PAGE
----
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Money.

“Time is money. Money makes the world go round. Money doesn’t grow on trees.”

These are only a few phrases that have become all too familiar in our society. The strong focus on money and possessions in our lives has become idolatry. We learn from a very young age to save our money, then to work for money, and ultimately to make your money work for you. Money itself is a good thing because it allows us to provide the necessities of life to our families, but the obsessive focus on money is dangerous. When we begin putting money first before the most important things, especially G-d and our families, we are participating in a form of idol worship. Of course no one literally bows down and praises money, but placing it before G-d violates the first commandment out of the ten. “You shall have no other gods before me.” Deuteronomy 5:7

In parasha Mattot, we see the same problem with money our society faces today. The tribes of Gad and Reuben requested to “build sheepfolds for our cattle and cities for our children.” Note the first construction was for the protection of their livestock which was a form of currency and second was for the protection and shelter of their own children. Moses corrected them and declared that the construction of the cities be primary and shelter for the livestock be secondary. The Torah is teaching us the order of priorities for men. The teachings and commandments of Torah are “everlasting” and this hierarchy of priorities has great relevance for the society in which we reside. Today, people are focusing their time, energy, and resources on the acquisition and squandering of money. Individual justification of monetary obsession may vary, but the skewed order of precedence should be corrected. It is imperative for the health of ourselves, our families, and our country that we apply Biblical prioritization and forsake the global idolatry. “For the commandment [Torah] is a lamp and the teaching a light, and the reproofs of discipline are the way of life…” Proverbs 6:23. Our way of life should radiate the light of HaShem and our focus should be on what He deems important, not what the world says is important.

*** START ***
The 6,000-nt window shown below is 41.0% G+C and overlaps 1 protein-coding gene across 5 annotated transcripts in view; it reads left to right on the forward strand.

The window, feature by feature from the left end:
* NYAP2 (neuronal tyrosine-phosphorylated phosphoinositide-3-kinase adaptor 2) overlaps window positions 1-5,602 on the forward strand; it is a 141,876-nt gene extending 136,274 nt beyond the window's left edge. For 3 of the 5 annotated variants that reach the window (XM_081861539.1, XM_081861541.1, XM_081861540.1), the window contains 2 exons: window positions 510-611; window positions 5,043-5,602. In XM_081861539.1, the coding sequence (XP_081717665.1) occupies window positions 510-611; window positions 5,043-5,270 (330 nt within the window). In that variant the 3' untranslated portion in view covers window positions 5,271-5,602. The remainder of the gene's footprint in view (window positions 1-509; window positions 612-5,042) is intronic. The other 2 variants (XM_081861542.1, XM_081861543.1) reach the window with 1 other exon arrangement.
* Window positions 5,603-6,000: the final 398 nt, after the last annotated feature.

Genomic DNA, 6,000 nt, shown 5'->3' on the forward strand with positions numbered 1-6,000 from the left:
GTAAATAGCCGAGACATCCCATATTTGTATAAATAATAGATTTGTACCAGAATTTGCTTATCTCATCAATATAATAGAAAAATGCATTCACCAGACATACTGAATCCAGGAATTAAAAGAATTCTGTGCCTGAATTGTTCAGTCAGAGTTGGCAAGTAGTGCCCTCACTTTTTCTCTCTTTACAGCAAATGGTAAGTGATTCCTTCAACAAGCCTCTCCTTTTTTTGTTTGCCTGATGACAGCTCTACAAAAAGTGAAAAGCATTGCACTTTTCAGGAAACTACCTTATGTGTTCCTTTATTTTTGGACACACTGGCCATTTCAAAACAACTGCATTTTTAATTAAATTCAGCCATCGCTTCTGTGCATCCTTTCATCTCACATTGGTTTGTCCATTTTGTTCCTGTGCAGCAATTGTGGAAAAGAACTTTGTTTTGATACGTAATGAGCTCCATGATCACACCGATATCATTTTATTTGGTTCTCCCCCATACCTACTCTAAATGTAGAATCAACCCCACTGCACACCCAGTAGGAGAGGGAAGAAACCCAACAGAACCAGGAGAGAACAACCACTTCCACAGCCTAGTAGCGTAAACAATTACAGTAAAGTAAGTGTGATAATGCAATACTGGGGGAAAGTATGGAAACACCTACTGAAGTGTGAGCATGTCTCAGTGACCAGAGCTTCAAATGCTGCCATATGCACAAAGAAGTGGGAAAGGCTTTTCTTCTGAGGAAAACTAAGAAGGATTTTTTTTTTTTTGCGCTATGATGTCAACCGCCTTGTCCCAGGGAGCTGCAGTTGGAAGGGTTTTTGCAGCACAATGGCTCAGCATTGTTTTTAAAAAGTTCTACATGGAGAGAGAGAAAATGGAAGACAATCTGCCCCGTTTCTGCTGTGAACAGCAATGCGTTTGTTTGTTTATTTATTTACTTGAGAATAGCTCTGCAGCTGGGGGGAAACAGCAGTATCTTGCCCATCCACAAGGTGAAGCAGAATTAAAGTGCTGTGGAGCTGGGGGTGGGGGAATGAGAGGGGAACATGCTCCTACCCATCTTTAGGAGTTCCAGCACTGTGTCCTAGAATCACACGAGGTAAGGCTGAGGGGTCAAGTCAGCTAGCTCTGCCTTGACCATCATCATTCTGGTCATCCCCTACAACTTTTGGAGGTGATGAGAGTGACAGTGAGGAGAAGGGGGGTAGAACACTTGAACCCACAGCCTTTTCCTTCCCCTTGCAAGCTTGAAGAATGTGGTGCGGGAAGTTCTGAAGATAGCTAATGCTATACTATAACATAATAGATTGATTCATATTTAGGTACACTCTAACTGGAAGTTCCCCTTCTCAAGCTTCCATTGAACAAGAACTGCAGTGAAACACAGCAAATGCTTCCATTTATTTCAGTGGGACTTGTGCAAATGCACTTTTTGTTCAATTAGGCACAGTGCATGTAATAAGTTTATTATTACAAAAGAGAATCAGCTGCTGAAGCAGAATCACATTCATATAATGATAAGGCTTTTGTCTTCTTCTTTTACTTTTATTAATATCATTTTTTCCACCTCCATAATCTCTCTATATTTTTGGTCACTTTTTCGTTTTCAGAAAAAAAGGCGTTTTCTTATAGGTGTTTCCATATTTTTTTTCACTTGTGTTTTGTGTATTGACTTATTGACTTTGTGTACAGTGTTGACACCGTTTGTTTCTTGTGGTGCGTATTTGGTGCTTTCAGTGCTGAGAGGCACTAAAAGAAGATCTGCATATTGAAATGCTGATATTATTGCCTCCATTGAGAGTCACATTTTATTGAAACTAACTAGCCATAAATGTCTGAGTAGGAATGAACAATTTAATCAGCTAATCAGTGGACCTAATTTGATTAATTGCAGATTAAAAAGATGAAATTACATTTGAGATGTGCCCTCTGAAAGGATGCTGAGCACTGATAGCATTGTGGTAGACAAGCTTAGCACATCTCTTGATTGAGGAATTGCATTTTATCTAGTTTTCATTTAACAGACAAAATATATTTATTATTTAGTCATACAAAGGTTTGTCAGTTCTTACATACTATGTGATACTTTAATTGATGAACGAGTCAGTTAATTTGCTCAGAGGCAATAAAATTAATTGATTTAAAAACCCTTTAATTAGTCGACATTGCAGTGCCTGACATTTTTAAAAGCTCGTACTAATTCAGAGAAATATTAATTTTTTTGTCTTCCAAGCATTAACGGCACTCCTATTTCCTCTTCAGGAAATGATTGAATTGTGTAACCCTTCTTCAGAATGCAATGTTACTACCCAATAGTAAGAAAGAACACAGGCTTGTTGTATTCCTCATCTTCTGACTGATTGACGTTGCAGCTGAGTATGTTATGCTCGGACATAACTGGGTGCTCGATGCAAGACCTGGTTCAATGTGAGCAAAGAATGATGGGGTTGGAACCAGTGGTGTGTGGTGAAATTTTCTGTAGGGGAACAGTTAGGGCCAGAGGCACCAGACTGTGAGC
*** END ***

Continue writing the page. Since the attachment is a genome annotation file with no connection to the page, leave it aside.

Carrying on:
“Money can buy sex – but not love; money can buy a bed – but not sleep; money can buy status – but not honor; money can buy a pint of blood – but not life; money can buy a clock – but not time; money can buy a book – but not knowledge; and money can buy a house – but not a family.” -Rabbi Larry Raphael

Let us purpose to humbly receive the correction of Moses to Gad and Reuben as if it were to us and may we love the L-RD our G-d with all our heart and with all our soul and with all our might.

Money is only one of the idols currently plaguing the world. What other idols are rampant in our society? How do we identify and combat these idols? Are there specific idols you have purposed to shelter your children from?

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by Kefa